For us, that means a certain feeling. It means not feeling constrained by the idea, not feeling like our creativity is going to be chained down. To not feel like there is only one path towards the end, if approached a certain way. It means excitement that fuels the drive to work on it. In a single phrase, it always comes down to:
Is it fun?
If it's not fun, it's not worth it. If it's not fun for me to write, for me to listen to, for me to draw, then it's not worth someone else's time to experience, and I'll throw it away without any regret. I think this is the only "rule" I'd say I wish I could get other people to follow. Your best work comes through when you're being playful, when you're learning how to do something in a way that is "you". When you think, "it'd be really fun if I could do X", then… maybe give it some thought. That urge is what creates something personal. To channel your interests and what you enjoy into a work, that's what makes it stand out! To experience a certain perspective -- something unfiltered, something not curated to be like everything else…
That's the kind of work that I enjoy best, anyway. I like seeing the visions of a small group of people, or of one person, manifest into a very personal story. I feel like that kind of stuff always resonates really hard with enough people that it's worth trying to pursue. To create art and experiences is necessary for me to express myself, but the flipside is other people experiencing those expressions and interpreting it in their own way. What a strange power! To be able to cause feelings in other people you'll never meet, people you'll never know! Dozens, hundreds, thousands, tens of thousands… and then the effect continues, as those people are changed in some way by the experience, and as they're driven to create and influence others. How strange and wonderful.
I think writing becomes a lot more enjoyable when you realize that you can do whatever you want with it. Once I started realizing that I should have goals in mind for a feeling or idea I wanted to convey, it got a lot easier. I could scribble out anything that didn't fit the feeling of the scene. Realizing that everything needed a point… well, it was the same idea behind all of the surreal imagery I've been doing for the past year in the stories. Sometimes the point is something very abstract that very few people will ever truly get, but it still has to be present in your head as you work. There has to be something that makes the piece cohesive as a whole. Taking an idea and going all out, that's important!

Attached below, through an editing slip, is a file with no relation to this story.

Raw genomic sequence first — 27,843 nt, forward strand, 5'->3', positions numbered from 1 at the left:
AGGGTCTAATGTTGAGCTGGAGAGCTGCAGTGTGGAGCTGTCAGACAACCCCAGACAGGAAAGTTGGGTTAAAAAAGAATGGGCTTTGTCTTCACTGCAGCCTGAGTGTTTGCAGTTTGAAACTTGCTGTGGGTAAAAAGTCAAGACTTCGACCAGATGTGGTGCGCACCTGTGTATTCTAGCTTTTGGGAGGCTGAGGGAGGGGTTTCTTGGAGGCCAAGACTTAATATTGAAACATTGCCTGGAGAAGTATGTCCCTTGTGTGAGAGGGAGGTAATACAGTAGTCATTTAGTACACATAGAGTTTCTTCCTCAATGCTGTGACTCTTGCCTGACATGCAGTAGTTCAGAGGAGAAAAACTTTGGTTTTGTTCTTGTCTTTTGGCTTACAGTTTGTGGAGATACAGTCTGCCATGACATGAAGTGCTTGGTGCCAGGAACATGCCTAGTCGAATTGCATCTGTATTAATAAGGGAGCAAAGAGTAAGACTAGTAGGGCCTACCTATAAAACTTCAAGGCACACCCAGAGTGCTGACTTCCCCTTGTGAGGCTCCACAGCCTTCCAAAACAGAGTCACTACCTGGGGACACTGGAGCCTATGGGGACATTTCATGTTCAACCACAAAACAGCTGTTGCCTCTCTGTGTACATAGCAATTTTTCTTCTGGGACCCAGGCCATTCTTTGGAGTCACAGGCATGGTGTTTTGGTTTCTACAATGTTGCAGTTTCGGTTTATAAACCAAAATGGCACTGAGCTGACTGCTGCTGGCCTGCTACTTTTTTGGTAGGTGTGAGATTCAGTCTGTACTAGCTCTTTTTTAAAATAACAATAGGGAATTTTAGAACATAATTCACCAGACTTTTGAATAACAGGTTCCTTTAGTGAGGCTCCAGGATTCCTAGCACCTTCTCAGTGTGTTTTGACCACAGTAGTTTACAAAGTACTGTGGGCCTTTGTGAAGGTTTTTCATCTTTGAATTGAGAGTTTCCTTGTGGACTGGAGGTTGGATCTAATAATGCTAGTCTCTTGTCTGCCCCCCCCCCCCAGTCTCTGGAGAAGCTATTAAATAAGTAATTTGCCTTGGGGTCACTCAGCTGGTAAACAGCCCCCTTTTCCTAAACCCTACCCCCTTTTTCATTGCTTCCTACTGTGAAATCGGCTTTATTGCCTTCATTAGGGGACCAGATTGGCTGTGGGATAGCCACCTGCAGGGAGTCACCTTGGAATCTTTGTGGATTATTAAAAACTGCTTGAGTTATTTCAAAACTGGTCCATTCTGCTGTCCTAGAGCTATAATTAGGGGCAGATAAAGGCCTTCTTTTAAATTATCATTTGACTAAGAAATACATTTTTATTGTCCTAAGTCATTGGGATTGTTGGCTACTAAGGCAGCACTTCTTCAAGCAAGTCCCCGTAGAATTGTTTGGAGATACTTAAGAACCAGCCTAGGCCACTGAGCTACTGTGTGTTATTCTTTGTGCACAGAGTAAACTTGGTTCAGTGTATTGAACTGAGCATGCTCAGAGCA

On that note, Marl likes to say "if you ain't outta control, you ain't in control" which was kind of a "not really" joke to start. Mostly because it sounds silly, but it's also how we approach the stories. When we have the thread of a good idea, we have to keep tugging on it. How extreme can we get? How much bigger, grander can the idea be? What would elevate the idea from "cool" to "really fucking fantastic"? How can we find the push that tumbles us over the edge into an idea so exciting I can't even contain myself?
It takes a lot of "what if"s, and a lot of not settling for the first ideas. So many people are scared they'll never be able to come up with something better if they throw away whatever they've been working on. I understand the fear. Like I said, it sucks. But, those ideas are a good place to piggyback from. But I mean… I look back on what i've done thinking "what if we'd settled for the first ideas?" In terms of the past 3 arcs (Itchy Itchy, Broken Toy, and Try, Try Again) and I feel horrified.
So much of those stories wouldn't even exist. I mean, aside from the obvious that Try, Try Again wouldn't exist in any form... But also, did you know that Broken Toy part 3 originally just had a kinda generic scary comic that Beleth was reading? No story from Price. No cool dream sequence. But I read the first drafts and I couldn't muster excitement. "What's the point? I don't want to draw these scenes from this random comic." So he tried again after getting inspiration for how to approach that part, and I was enthralled. Suddenly it was super exciting for both of us! What was this new, bizarre story? I had no idea, but it meant I got to make some amazing visuals for it, and that I got to start flexing my surreal mind muscle again. I was so, so into it. All of it.
And that's just a couple examples! We threw out literally hundreds of pages over the course of working on Try, Try Again.
But it was worth it. How are you going to find your best ideas if you keep sticking with the first and easiest ones? And it's not like you'll never have more. Anyone can have more ideas. Anyone can keep thinking of new things. It just gets more difficult to ask the right questions to transform the ideas into something truly spectacular, but even something like that just requires practice at the mindset.
Always keep questioning and learning! And never stop having fun. That's important, too.